- Andrew Flintoff’s role as an unpaid mentor ends Tuesday
- Former all-rounder worked with England during one-day series
- Assistant coach Marcus Trescothick notices a difference in Flintoff
Andrew Flintoff’s return to English cricket comes to an end on Tuesday, at least for now, with an old teammate leading the call to make his comeback permanent.
Marcus Trescothick says the man he played alongside in the famous 2005 Ashes triumph sprinkled ‘gold dust’ on the England dressing room in his unpaid role as mentor for the one-day series against New Zealand and Ireland.
And England’s assistant coach has noticed a difference in Flintoff, from the day he quietly crept back into the line-up without fanfare in Cardiff two weeks ago, to the confident figure working with the white-ball wannabees in Bristol on Monday.
“I think he was a bit nervous coming into the area,” Trescothick said ahead of the final international of the season.
“He didn’t know many of the people here, so he’s grown a lot from when he first came here. He is back to being the person you expect him to be in cricket, the person I have seen for so many years. That was great, really good.’
Andrew Flintoff has been working as an unpaid mentor for England this summer
Flintoff had stayed out of the spotlight as he continued his recovery from a crash
England batting coach Marcus Trescothick (left) with Flintoff during the ODI in Cardiff
That person is ‘Freddie’, the man who became a cricket superstar and went on to forge an equally successful second career in television before the horrific car crash while filming Top Gear nine months ago that could easily have cost him his life.
Flintoff’s reintroduction to the game that has seen him, handled sensitively by his good friend Rob Key, has been a great success and it is now expected that Freddie will be working with England again soon, possibly as early as white-ball tour to the United States. Caribbean in December.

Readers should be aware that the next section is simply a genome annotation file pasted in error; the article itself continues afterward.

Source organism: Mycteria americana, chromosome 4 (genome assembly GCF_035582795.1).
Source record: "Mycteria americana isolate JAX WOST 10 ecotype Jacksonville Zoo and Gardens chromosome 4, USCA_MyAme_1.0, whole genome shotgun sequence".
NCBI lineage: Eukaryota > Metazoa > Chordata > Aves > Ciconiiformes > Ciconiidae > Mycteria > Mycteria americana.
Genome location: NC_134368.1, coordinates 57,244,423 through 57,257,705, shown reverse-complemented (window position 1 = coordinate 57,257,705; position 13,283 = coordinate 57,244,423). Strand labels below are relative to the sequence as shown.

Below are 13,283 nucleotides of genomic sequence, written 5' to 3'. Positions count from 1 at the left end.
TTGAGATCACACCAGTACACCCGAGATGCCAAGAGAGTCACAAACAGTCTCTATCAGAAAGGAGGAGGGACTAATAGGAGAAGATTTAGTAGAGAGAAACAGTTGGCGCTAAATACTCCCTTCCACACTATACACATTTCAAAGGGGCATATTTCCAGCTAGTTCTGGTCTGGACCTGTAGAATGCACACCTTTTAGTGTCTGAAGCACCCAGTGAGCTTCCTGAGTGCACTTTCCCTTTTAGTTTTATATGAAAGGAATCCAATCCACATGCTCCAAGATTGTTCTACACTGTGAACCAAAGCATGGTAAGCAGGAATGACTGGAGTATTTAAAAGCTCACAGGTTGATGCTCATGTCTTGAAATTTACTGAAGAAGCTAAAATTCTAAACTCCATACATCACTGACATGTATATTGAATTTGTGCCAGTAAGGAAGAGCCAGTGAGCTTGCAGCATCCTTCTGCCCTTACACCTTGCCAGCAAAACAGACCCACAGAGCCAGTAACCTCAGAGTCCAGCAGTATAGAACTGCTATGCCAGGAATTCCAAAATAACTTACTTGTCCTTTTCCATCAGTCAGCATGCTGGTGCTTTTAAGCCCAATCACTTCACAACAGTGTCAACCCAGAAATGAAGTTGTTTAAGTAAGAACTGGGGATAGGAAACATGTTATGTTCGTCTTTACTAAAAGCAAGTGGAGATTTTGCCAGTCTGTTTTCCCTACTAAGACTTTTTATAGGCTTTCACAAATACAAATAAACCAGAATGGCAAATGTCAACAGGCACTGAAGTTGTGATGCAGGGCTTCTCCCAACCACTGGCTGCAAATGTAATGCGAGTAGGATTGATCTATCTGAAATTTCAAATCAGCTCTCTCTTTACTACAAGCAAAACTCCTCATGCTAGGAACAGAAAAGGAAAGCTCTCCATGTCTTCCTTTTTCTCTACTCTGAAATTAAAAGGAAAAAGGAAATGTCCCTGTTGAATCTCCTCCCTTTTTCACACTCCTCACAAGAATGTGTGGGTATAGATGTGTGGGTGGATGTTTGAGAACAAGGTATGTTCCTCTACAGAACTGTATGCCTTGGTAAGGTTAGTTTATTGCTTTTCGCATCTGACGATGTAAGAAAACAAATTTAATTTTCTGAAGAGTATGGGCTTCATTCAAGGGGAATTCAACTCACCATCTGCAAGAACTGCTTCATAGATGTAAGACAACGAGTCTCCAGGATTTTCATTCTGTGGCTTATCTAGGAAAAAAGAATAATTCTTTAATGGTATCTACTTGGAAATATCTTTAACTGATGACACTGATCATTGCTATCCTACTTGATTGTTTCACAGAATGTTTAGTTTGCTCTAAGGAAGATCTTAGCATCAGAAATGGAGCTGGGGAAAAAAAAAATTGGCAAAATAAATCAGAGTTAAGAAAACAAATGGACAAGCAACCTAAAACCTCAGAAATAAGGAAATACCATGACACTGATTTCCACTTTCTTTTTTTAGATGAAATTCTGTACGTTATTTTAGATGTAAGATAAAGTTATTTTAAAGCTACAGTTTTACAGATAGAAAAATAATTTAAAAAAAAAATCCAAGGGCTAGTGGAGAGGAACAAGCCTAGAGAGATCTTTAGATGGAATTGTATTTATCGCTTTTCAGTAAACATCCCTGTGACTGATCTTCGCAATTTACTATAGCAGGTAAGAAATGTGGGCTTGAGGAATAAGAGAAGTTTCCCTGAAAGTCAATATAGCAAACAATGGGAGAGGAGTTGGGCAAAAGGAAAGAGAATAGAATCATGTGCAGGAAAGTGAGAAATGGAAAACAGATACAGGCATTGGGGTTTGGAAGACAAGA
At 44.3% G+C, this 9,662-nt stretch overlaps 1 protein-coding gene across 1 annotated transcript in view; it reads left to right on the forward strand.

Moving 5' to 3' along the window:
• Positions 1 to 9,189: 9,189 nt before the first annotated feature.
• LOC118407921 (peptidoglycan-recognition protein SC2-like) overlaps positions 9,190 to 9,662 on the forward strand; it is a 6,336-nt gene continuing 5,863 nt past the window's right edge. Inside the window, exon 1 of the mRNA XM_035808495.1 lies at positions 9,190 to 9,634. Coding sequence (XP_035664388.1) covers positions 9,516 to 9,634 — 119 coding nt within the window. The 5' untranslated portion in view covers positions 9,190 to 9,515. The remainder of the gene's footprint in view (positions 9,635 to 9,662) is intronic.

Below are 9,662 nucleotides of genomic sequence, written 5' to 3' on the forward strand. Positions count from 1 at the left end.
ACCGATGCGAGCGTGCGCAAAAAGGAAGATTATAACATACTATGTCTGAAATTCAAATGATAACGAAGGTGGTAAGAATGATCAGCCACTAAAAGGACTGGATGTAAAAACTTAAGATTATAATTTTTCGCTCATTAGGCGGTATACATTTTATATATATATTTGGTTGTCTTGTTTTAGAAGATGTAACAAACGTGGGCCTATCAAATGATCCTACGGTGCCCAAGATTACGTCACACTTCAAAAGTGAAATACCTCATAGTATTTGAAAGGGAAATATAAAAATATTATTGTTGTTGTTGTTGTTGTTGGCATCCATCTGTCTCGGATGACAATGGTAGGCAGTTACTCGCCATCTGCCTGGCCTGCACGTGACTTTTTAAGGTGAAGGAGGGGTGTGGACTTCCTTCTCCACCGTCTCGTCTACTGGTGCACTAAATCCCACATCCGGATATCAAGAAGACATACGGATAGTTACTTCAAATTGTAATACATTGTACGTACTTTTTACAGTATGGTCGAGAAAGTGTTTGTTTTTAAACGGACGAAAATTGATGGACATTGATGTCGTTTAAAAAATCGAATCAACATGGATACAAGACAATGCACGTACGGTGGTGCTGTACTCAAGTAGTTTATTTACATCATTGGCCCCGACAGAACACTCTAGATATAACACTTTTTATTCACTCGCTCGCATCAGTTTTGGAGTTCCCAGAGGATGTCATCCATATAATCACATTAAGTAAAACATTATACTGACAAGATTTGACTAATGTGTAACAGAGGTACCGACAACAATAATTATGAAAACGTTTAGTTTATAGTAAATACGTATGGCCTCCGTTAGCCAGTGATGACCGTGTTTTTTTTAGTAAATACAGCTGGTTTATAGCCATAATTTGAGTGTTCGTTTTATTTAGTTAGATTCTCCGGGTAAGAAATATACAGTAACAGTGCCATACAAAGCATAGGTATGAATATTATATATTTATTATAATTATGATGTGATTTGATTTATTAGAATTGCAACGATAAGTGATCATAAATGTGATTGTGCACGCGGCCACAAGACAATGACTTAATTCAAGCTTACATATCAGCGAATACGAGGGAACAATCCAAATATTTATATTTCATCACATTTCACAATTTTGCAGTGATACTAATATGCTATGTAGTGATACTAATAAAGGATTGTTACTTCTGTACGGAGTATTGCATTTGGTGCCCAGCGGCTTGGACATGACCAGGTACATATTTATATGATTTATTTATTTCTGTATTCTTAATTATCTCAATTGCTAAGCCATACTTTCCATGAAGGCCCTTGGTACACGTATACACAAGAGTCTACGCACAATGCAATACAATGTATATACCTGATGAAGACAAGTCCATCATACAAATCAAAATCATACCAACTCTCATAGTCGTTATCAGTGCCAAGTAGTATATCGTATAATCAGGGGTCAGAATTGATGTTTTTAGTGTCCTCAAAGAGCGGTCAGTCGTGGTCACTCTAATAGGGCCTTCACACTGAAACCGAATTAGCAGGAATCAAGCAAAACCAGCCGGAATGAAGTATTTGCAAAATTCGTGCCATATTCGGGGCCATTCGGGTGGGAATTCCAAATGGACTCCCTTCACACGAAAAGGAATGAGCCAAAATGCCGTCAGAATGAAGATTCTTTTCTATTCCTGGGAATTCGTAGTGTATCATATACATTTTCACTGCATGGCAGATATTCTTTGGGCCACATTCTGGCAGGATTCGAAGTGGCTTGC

“It was great to see him grow back into Freddie,” Trescothick said. “He has been away from cricket for a long time, but this is where it all started for him and where he belongs. The boys are very excited about him and we all hope to see him again.
‘A few times he spoke in the dressing room and it was ‘wow’. The way he talks and delivers messages to players is fantastic. Sprinkling a bit of gold dust around the team and having the younger players work with him has been invaluable. You can’t put a price on it.’
The only person who may have “suffered” from Flintoff’s presence is his fellow hero from 2005. “It’s been hard for me because he hammers me more than anyone else,” Trescothick smiled. “I’m the first target of his chatter!”
‘No, it was fantastic. We all see Freddie improving and that is very good from our point of view. If we as players, squads and cricket in general continue to help people who have had a tough time, like Freddie, then we are doing something right.”
The daytime match against Ireland gives second-string England one last chance to earn places as non-traveling reserve for the World Cup squad that heads to India on Wednesday.
Will Jacks, who made 94 in victory in what became the first match of this series at Trent Bridge on Saturday after the washout at Headingley, appears to be at the front of the queue.
“We know what a talent he is,” Trescothick added. “Getting the opportunity to play will be his biggest challenge because this is a tough team to break into.”